It's hard to pin down Hollywood's benefit to Virginia
Like most folks, Gov. Bob McDonnell enjoys a good movie or TV show -- especially if they’re filmed in Virginia.
So imagine his delight when he annnounced that the pilot episode for a television drama will be filmed in Hampton Roads this spring. The show, called "Company Town," revolves around the lives and loves of characters at the Norfolk Naval Station. It is being developed by the CW Television Network.
"Should the show move forward as a series and continue taping in Virginia, it could mean an annual economic impact for the region of up to $50,000,0000," McDonnell’s office stated in a March 14 news release.
State officials aggressively recruit and subsidize film-making in Virginia because it is an industry that often comes with large crews said to fill local coffers by staying in hotels, eating in restaurants, buying supplies and creating spin-off jobs.
McDonnell said last November that Steven Spielberg’s movie "Lincoln," filmed in 2011 in Richmond and Petersburg, had a state economic impact of $64.1 million. The governor also said that the film and television industry had a total economic impact of $394.4 million in Virginia during 2011.
We’ve tried to run some of these numbers through our Truth-O-Meter but always encounter problems: The estimates are based on some information that only can be supplied by the Virginia Film Office and computed by a proprietary computer program.
We’re not suggesting the estimates are wrong; we’re saying we can’t verify them.
Let’s walk through how the state came up with the $50 million a year impact estimate for "Company Town."
Andrew Edmunds, director of the Virginia Film Office, said the producers are planning to spend about $2 million per episode. A network normally orders 13 episodes per season, bringing the total production cost to $26 million.
But then they add a mysterious ingredient, called a "standard multiplier," that assesses how an industry’s spending ripples through a region and generates other economic activity. In Virginia, the multiplier for film and video is 1.77. That means that each $1 the film industry spends in Virginia is estimated to generate $1.77 in spending.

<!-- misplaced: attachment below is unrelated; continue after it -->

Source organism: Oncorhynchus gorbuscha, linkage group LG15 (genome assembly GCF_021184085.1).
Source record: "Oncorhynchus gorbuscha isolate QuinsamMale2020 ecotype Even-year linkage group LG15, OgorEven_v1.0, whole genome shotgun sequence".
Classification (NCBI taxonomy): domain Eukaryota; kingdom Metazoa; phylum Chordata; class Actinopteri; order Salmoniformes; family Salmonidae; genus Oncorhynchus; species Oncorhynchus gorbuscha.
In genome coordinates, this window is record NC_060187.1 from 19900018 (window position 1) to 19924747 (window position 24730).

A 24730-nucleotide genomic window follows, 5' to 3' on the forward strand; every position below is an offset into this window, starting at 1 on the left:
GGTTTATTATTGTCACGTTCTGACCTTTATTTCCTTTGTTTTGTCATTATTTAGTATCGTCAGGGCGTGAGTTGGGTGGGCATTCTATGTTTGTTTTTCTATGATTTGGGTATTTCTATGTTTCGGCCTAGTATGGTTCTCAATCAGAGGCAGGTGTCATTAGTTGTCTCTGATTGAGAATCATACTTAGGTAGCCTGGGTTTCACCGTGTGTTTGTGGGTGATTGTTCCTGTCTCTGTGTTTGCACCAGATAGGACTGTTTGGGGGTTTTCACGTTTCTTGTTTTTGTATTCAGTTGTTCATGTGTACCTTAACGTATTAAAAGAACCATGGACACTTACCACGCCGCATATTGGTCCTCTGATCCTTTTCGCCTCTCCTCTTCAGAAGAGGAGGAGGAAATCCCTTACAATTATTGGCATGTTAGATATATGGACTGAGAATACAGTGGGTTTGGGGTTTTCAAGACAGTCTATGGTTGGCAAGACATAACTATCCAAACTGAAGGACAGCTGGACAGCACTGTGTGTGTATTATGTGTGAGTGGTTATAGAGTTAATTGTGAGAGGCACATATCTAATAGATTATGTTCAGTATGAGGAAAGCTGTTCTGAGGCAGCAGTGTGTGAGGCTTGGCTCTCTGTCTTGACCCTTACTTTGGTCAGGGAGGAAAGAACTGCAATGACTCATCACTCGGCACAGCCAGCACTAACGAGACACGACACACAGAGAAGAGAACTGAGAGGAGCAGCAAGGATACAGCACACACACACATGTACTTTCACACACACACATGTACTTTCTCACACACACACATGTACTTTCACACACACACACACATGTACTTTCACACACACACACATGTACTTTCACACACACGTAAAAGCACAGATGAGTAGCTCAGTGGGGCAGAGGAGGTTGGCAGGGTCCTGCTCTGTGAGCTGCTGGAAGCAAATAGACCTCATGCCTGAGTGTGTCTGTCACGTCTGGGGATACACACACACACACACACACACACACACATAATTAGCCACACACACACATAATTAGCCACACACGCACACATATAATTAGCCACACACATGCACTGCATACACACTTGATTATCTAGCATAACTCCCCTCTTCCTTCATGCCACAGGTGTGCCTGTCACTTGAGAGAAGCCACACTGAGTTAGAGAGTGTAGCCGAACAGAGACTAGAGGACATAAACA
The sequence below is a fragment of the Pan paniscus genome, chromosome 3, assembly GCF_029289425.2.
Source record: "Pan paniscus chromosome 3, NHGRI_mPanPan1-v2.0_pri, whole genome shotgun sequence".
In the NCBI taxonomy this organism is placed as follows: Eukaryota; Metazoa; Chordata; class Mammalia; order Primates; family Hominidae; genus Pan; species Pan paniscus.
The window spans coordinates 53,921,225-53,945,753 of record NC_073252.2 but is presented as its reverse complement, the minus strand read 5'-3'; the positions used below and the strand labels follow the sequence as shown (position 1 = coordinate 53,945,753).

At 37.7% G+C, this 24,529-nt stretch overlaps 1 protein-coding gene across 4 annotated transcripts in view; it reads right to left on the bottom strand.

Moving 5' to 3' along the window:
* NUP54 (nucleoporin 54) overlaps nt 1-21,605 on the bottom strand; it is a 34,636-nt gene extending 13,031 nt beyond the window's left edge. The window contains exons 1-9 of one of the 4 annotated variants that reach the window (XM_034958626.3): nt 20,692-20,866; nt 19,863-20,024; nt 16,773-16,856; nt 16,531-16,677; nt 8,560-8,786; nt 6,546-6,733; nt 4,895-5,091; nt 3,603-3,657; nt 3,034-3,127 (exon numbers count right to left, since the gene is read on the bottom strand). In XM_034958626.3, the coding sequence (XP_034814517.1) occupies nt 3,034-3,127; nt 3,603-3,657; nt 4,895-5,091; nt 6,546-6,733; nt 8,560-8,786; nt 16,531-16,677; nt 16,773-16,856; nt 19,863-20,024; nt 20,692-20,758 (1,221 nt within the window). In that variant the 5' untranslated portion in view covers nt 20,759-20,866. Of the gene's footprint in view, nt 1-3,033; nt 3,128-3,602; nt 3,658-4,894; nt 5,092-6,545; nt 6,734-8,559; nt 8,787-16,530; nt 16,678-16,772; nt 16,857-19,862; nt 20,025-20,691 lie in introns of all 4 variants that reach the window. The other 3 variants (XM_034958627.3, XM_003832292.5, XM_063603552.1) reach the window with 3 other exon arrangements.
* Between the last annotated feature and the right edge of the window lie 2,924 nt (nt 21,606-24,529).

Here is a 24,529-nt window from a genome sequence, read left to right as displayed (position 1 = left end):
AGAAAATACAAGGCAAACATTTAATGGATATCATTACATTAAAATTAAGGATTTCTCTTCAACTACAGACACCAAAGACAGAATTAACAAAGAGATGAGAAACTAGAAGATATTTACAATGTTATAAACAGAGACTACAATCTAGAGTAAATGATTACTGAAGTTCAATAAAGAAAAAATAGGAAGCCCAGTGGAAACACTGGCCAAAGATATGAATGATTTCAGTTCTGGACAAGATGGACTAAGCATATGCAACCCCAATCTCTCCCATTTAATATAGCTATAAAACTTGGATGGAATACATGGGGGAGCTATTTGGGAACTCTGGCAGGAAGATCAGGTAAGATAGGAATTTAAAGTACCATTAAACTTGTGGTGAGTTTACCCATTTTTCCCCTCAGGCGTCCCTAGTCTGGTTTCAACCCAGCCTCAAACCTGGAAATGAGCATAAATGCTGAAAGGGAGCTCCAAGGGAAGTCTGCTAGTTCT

When you apply the multiplier to the $26 million annual production cost of the series, you get an economic impact of $46.8 million a year, Edmunds said.
"This does not include the economic impact of the pilot which should be between $7 (million) and $8 (million)," Edmunds wrote in an e-mail.
All of this leads to a vital question: How do they arrive at that 1.77 multiplier? Edmunds pointed us to a report from Mangum Economic Consulting, LLC, a Richmond company that makes computations for the film office.
Fletcher Mangum, the consultant group’s managing partner, said he takes numbers on film and video industry employment from the Virginia Employment Commission. He also uses figures on estimated spending by the film and video industry that are supplied by the Virginia Film Office. The data is not limited to major film and television projects; it includes industrial and corporate videos, multimedia projects, public service announcements, student films, still photo shoots and commercials.
The information is put into a software program called IMPLAN, a model that’s widely used by economists, researchers and government agencies across the nation to gauge economic impact. The software makes a series of complex calculations, Mangum said. His company issued a report last October that concluded the multiplier was 1.77 in 2011.
We can’t shed light on the formula used to compute the multiplier because the software is proprietary. We contacted Minnesota-based IMPLAN and were told it does not answer press inquiries about its modeling software.
Mangum said IMPLAN is the "gold standard" of economic impact analysis and that the 1.77 multiplier is "very conservative" compared to other states.
Terry Rephann, a regional economist at the University of Virginia’s Weldon Cooper Center for Public Service, said Virginia’s multiplier is low compared to some other states.
Rephann said he’s seen reports estimating that a $1 invested in Louisiana’s film industry produces a $1.87 return, and that in New Mexico the estimated return is somewhere in the range of $2. New York has been estimated to have a return of $3, but Rephann noted that state boasts entertainment hubs, such as NBC and other studios.
For more insight, we looked at Maryland’s experience with "The Wire," an HBO show that focused on the police department, school system and drug dealers in inner city Baltimore. State officials estimate the show had a $196 million economic impact over five seasons from 2002-2006, a figure that has not been adjusted for inflation, said Jack Grebes, director of the Maryland Film Office.
Not everyone is comfortable with these estimates of riches, which many governors use to justify offering incentives to lure film companies to their states.
The Tax Foundation in Washington issued a critical report in 2010 saying the number of states offering movie production incentives had risen from five in 2002 to 44 in 2009. It said that states were taking unnecessary risks with taxpayer dollars by offering such incentives "based on fanciful estimates of economic activity and tax revenue."
The foundation said many jobs that the film industry brings are temporary and involve hiring workers from out of state.
The Center on Budget and Policy Priorities reached a similar conclusion in a 2010 study, concluding that states often rely on "flawed studies" that overestimate the benefits of offering incentives to film companies.
Virginia has budgeted $11 million over two years for tax incentives and grants to lure productions.
Edmunds said without such incentives, productions like "Company Town" will go elsewhere.